Title:
Corrosion-resistant tension member, particularly a tendon for prestressed concrete
Kind Code:
A1


Abstract:
A corrosion-resistant tension member, particularly a tendon for prestressed concrete, comprising a bundle of tension elements arranged inside a sheathing, has at its ends anchoring devices each with an anchor plate. On the side of the anchor plate facing away from the open air side, a seal having tension elements running through it and having a sealing plate are arranged, the sealing plate being fixed in place on the side facing away from the anchor plate opposite the anchor body against longitudinal displacement. Between the anchor plate and a pressure plate butting against the sealing plate, pressure-transferring means, for example, a pressure tube, are provided, having a length calculated in such a way that a longitudinal displacement of the anchor plate that occurs when the tension elements are being tensioned, actuates the exertion of surface pressure to the sealing plate for activating the seal.



Inventors:
Nuetzel, Oswald (Muenchen, DE)
Zimmermann, Egbert (Haar, DE)
Application Number:
10/902835
Publication Date:
02/17/2005
Filing Date:
08/02/2004
Assignee:
NUETZEL OSWALD
ZIMMERMANN EGBERT
Primary Class:
International Classes:
E04C5/08; E04C5/12; (IPC1-7): E04C5/08
View Patent Images:
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Primary Examiner:
NGUYEN, CHI Q
Attorney, Agent or Firm:
Muncy, Geissler, Olds & Lowe, P.C. (Fairfax, VA, US)
Claims:
1. A corrosion-resistant tension member comprising: a plurality of tension elements that are enclosed by a plastic sheath and are arranged inside a tube-shaped sheathing and have at ends thereof anchoring devices; an anchor plate that has a plurality of bores formed therein for enabling the passage of each of the tension elements there through; and at least one sealing plate being provided on a side of the anchor plate that is opposite an open air side, the sealing plate being formed so as to enable the tension elements to pass there through, and to which a surface pressure can be applied, and behind which a perforated disk functioning as a spacer is arranged, wherein the sealing plate is fixedly placed against longitudinal displacement on the side facing away from the anchor plate and opposite the tube-shaped sheathing, wherein a pressure plate having the tension elements running through it, butts against a side of the sealing plate that faces the anchor plate, and wherein a pressure-transferring means is provided between the anchor plate and the pressure plate.

2. The tension member according to claim 1, wherein the length of the pressure-transferring means is such that the longitudinal displacement of the anchor plate that occurs during tensioning of the tension elements an exertion of surface pressure to the sealing plate is activated.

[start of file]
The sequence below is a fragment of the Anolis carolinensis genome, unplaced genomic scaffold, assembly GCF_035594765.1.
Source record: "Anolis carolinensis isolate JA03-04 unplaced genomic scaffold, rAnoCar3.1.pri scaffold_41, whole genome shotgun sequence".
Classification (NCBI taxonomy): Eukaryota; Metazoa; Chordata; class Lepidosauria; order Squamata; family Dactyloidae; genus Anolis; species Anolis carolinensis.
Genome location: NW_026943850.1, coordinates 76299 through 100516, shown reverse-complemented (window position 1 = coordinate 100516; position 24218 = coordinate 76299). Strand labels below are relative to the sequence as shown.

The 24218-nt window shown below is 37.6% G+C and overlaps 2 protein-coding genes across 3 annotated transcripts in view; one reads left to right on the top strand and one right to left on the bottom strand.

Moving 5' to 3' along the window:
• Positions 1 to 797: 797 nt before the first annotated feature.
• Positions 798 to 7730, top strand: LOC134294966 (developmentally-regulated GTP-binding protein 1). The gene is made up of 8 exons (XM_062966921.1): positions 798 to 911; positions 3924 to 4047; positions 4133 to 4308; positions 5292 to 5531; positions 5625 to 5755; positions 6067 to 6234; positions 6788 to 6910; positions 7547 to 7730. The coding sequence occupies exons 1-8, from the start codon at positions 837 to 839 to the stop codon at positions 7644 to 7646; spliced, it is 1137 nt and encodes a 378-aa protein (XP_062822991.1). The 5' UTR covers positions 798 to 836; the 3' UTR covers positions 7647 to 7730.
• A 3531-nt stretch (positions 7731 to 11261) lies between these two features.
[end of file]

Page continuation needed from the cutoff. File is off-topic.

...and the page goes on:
3. The tension member according to claim 1, wherein the sealing ring, on the side facing away from the anchor plate, butts against the perforated disk, the perforated disk being fixedly placed opposite the tube-shaped sheathing against longitudinal displacement.

4. The tension member according to claim 3, wherein a steel plate butts against the perforated disk on the side facing away from the anchor plate, the steel plate being fixed in place opposite the tube-shaped sheathing against longitudinal displacement and forming an abutment for the perforated disk and the sealing plate.

5. The tension member according to claim 4, wherein stops are provided inside the tube-shaped sheathings for fixing the sealing plate and/or the perforated disk and/or the steel plate in place.

6. The tension member according to claim 1, wherein the pressure-transferring means is at least one pressure tube.

7. The tension member according to claim 6, wherein the pressure tube has an outer diameter that is smaller than an inner diameter of the tube-shaped sheathing.

8. The tension member according to claim 7, wherein the pressure tube and the pressure plate are combined to form a pot-shaped unit.

9. The tension member according to one of claim 1, wherein stops for holding back a sheathing that surrounds the strands are provided in the anchor body.

10. The tension member according to claim 9, wherein the stops are formed by a retensioning plate having bores of a diameter, which correspond with an outer diameter of the strands with their sheathings removed.

11. The tension member according to claim 10, wherein the retensioning plate is supported against the anchor plate.

12. The tension member according to claim 11, wherein the retensioning plate is placed at a distance from the anchor plate.

13. The tension member according to claim 1, wherein the tension elements in the area of their passage through the sealing element are guided individually and longitudinally slidable in tubes, against which the sealing plate is activated.

14. The tension member according to claim 13, wherein the tubes are supported against the retensioning plate.

15. The tension member according to claim 1, wherein the tendon is used in conjunction with prestressed concrete to facilitate anchoring of the tension elements.

16. The tension member according to claim 1, wherein the tension elements are formed of steel rods, steel wires, or steel strands.